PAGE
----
Pete Davison: Car Pee Gee

Posted on April 5, 2011 by


There’s a ton of things that people haven’t tried in the world of video games—mostly because of certain assumptions that are made about the people who play them, or more specifically, the demographics of who plays what.

Let’s take the racing game genre as an example. It’s generally assumed that racing games will be played by petrolheads of varying degrees. The überhardcore petrolheads who actually know what a limited slip differential is rather than just treating it as a powerup will be into the Forza Motorsports and Gran Turismos of the world. Those who just enjoy flinging cars around corners are built for the Ridge RacersNeed for Speeds andProject Gothams of the world.

And that, it seems, is the limit of what the market assumes to be “people who like racing games”. But I like racing games, and I wouldn’t describe myself as a particular petrolhead as such. I also like other genres, and I would pay good money for a game that fused together some different genres and gave racing games a bit of personality. Because let’s face it, however good the driving action is, the in-between races bit of most racing games is about as interesting as a spreadsheet. Sure, it might have a soundtrack by Junkie XL or The Prodigy, but it’s still dull as ditchwater and completely character-free.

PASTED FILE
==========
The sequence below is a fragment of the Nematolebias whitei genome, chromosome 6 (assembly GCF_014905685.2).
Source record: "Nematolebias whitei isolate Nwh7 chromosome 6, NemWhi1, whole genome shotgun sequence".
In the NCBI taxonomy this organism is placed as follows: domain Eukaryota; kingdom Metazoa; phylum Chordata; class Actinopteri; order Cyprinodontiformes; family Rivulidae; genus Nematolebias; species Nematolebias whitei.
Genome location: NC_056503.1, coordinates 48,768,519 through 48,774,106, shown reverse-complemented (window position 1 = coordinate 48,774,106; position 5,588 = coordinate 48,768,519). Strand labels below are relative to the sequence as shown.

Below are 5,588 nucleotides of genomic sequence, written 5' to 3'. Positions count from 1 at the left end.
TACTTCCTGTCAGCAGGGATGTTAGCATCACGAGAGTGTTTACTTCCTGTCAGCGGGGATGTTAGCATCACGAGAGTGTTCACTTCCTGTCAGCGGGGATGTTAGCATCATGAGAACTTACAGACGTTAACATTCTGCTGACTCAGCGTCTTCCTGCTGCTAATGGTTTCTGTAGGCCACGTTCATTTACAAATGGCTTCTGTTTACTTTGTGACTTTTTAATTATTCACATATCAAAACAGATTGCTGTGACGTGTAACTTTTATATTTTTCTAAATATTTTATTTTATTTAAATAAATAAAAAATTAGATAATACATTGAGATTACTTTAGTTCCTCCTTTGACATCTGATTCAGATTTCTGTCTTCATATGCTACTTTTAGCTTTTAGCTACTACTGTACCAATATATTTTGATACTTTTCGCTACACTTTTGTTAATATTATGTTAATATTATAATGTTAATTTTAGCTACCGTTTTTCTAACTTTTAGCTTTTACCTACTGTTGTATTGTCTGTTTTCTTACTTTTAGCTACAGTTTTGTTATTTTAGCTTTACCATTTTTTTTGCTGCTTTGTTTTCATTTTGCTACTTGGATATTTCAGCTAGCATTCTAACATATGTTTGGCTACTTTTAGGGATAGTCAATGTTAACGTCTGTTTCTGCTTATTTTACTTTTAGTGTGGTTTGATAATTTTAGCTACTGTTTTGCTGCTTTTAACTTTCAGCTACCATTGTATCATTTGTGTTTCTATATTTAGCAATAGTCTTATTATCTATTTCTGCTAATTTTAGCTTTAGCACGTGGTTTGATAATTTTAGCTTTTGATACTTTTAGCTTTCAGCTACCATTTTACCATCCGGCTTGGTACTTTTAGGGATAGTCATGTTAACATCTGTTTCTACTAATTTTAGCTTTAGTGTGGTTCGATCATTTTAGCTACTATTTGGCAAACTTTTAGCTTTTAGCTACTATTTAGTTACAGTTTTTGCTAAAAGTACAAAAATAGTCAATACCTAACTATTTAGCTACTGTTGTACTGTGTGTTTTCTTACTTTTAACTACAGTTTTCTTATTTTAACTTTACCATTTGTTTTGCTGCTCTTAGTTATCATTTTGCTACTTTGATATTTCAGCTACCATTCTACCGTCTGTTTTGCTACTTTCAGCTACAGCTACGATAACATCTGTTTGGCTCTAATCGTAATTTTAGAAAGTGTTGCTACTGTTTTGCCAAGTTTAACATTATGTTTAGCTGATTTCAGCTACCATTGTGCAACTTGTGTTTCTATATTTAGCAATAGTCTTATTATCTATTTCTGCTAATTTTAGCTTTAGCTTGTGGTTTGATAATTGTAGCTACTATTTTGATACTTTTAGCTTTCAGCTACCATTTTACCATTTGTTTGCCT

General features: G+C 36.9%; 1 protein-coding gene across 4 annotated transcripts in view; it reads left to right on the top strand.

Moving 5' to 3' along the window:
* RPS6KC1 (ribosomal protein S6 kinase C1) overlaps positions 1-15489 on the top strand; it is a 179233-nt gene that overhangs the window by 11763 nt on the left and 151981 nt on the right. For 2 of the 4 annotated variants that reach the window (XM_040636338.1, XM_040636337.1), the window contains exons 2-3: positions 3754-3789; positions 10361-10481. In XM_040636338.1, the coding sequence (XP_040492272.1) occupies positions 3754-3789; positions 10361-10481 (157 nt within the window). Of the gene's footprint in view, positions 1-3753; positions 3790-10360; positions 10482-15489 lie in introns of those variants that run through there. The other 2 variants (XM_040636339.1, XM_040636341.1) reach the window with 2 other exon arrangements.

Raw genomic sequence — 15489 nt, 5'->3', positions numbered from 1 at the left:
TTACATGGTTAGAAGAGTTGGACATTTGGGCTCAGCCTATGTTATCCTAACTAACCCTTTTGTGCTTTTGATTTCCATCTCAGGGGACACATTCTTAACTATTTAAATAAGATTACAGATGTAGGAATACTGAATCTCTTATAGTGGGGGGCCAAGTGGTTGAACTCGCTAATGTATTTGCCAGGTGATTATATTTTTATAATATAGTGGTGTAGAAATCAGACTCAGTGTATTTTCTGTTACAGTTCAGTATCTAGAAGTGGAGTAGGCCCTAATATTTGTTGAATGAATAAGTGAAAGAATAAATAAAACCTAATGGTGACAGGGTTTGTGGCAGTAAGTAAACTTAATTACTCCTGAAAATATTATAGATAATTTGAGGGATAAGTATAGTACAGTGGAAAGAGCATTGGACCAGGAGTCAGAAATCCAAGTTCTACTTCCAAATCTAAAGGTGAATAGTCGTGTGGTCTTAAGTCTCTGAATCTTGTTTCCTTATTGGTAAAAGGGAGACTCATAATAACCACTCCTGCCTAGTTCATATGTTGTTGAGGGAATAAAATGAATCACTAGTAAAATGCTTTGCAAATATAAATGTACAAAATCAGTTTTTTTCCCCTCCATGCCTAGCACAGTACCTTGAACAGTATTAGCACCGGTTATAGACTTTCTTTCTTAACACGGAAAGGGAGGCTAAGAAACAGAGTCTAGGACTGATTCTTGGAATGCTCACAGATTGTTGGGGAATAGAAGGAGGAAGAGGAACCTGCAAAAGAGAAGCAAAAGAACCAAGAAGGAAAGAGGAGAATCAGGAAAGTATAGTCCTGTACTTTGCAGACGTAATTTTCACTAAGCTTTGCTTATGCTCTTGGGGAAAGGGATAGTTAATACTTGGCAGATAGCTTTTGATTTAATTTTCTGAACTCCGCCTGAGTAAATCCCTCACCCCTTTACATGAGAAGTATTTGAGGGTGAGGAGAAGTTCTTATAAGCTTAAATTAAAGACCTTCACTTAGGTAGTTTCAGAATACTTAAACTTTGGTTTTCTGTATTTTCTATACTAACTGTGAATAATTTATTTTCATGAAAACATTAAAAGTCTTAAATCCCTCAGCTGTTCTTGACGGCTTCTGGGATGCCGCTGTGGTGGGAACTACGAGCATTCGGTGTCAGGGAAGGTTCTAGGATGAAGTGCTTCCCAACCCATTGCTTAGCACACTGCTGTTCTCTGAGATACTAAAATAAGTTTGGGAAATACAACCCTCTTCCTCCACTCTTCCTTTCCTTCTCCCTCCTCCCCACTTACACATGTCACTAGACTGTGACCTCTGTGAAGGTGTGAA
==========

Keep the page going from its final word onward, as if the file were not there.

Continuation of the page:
I want a racer with a plot. I’m not talking about half-assed efforts like Need for Speed Underground or Ridge Racer Type 4. I’m talking about a game where the unfolding storyline is just as important as throwing a BMW M5 around a 90-degree corner. It’s been tried once before with TOCA Race Driver, but to my knowledge, never again since. There’s also Square’s Racing Lagoon, but good luck finding a copy of that ever.

No; what I envision is something along the lines of the old Wing Commander games, where there’s an unfolding story and some good character interaction punctuated by, in this case, racing rather than space-shooty-bang-bang action. If your character has been talking to a rival racer and talking smack to them in these interstitial “plot” sequences, it’s going to make you feel all the more inclined to do your very best against them when you see their name flash up over the top of their car in the middle of a race. Perhaps you could have a co-driver sitting in the car with you talking to you and making comments as you race as well as helping you out by warning you of upcoming corners and hazards.

Unfortunately, I doubt it’s ever going to happen, because most racing games these days are treated as triple-A titles, which means that they get tightly focus-grouped and marketed at a specific demographic: the petrolhead.

I want to play the racing game for the RPG fan, the interactive movie fan, the adventure game fan. There’s no reason why either side of the experience has to be compromised—just replace the battles from a JRPG with races. Why shouldn’t it work?

Oh well. I can dream on.


Posted in: Pete Davison